We Don’t Do This: Revealing intimacy in Baltic art

The latest exhibition at the MO Museum in Vilnius focuses on sexuality, gender representations and relations in the visual art of the Baltic region from the 1960s to the present.

Curated by Inga Lāce, Adomas Narkevičius, and Rebeka Põldsam, the title of the latest exhibition at the magnificent MO Museum in Lithuania’s capital Vilnius, We Don’t Do This, is a play on Lithuanian artist Česlovas Lukenskas’ eponymously titled drawing from 1984 and the famous catchphrase that there was no sex in the Soviet Union.

Lukenskas’ statement anticipated the famous 1986 tele-bridge between the USSR and the United States, where a woman on the Soviet side remarked that there was ‘no sex’ in Soviet TV commercials.

Under Stalin, the Soviet Union became famously anti-sexual; content and discussions related to sexuality were widely censored from the public for many decades. This new exhibition asks why sex was so suppressed and what kind of love was allowed.

Through new research in Baltic art collections, re-interpretations of historical art narratives and by following recent academic writing on sexual culture in the Baltics, the exhibition explores how different the region’s public notions of intimacy, gender, love and sexuality are today.

How much are they still under the spell of the Soviet era and how have national aims changed over time?

We Don’t Do This presents nearly 300 works of art by 130 artists. Arranging pieces in thematic clusters, the exhibition features an array of intimate contemplations on and fantasies of gender, family and sexuality, marked by the ever-changing social norms throughout the Soviet era and beyond.           

According to MO Museum Director Milda Ivanauskienė, the idea of exploring art through the prism of physicality, gender and sexuality has been a long time coming due to the taboo nature of these topics in our society.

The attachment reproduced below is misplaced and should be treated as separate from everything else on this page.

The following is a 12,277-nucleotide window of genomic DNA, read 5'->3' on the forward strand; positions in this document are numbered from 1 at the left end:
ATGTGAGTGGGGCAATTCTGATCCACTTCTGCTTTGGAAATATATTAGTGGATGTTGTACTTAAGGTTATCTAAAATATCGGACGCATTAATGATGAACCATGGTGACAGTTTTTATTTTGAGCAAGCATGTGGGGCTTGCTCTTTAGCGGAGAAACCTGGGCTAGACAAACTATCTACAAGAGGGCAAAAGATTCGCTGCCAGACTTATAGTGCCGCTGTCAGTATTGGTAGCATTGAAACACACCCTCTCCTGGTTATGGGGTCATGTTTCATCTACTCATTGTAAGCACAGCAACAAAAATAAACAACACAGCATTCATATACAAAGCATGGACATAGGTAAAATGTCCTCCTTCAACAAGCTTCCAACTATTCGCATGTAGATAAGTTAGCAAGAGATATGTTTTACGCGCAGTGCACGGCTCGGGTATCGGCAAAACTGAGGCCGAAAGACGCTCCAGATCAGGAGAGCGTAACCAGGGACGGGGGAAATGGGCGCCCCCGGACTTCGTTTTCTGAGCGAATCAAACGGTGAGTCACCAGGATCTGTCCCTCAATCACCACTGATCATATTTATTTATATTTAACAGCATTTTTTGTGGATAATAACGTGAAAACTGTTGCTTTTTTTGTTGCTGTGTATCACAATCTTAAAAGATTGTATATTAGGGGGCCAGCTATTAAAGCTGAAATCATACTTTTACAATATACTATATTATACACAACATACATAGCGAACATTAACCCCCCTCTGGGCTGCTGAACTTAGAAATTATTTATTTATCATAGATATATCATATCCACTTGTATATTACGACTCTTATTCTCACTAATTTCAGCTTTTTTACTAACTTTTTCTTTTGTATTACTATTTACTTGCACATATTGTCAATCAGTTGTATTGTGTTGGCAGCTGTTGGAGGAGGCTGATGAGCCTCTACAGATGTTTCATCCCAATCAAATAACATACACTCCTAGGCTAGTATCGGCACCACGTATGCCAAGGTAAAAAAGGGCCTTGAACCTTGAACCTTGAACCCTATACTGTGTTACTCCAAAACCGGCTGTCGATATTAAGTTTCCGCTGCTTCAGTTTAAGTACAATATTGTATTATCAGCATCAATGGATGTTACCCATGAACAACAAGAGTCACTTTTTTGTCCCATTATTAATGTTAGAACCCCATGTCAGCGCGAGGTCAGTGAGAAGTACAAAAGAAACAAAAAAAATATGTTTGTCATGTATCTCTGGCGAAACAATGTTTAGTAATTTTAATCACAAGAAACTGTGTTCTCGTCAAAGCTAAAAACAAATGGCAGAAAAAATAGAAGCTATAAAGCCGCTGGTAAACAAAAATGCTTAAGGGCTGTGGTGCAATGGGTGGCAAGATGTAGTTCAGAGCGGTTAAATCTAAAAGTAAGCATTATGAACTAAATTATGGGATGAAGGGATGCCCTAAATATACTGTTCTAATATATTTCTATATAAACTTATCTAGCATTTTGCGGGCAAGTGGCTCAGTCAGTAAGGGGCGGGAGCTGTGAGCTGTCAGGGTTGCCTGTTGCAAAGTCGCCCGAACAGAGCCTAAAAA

“This exhibition displays works from different periods, countries and disciplines, speaking to how reality was meant to appear and what was hidden behind declarative façades, and that alternative ideas, communities, lifestyles and ways of expression always exist,” says Ivanauskienė.

“We hope this exhibition creates a safer space to explore this subject openly and without denial, reconsider it and enable constructive discussions.”

Curator Rebeka Põldsam meanwhile explains that the central focus is on the gender stereotypes and norms of the present day.

“Instead of looking chronologically, we view the artwork through themes, such as the performing of and parodying masculinity and femininity, intimate and romantic interactions and domestic life, public life, work life and leisure, among others,” she says. 

The exhibition is also one of the first in the region to focus on the LGBT+ community, with some work dating back to the 1970s.

“It is very important to bring contemporary artists into this conversation, especially as younger generations are able to address things that were previously silenced,” says curator Inga Lāce.                

Lāce nevertheless suggests that Lithuania could do more for the community.

“A same-sex partnership law was finally approved last November in Latvia; in the meantime, Estonia already has full marriage equality. Lithuania has yet to even establish a partnership law.”

We Don’t Do This can be seen at the MO Museum Vilnius until September 2024. Photos by Rytis Seskaitis, courtesy Go Vilnius.

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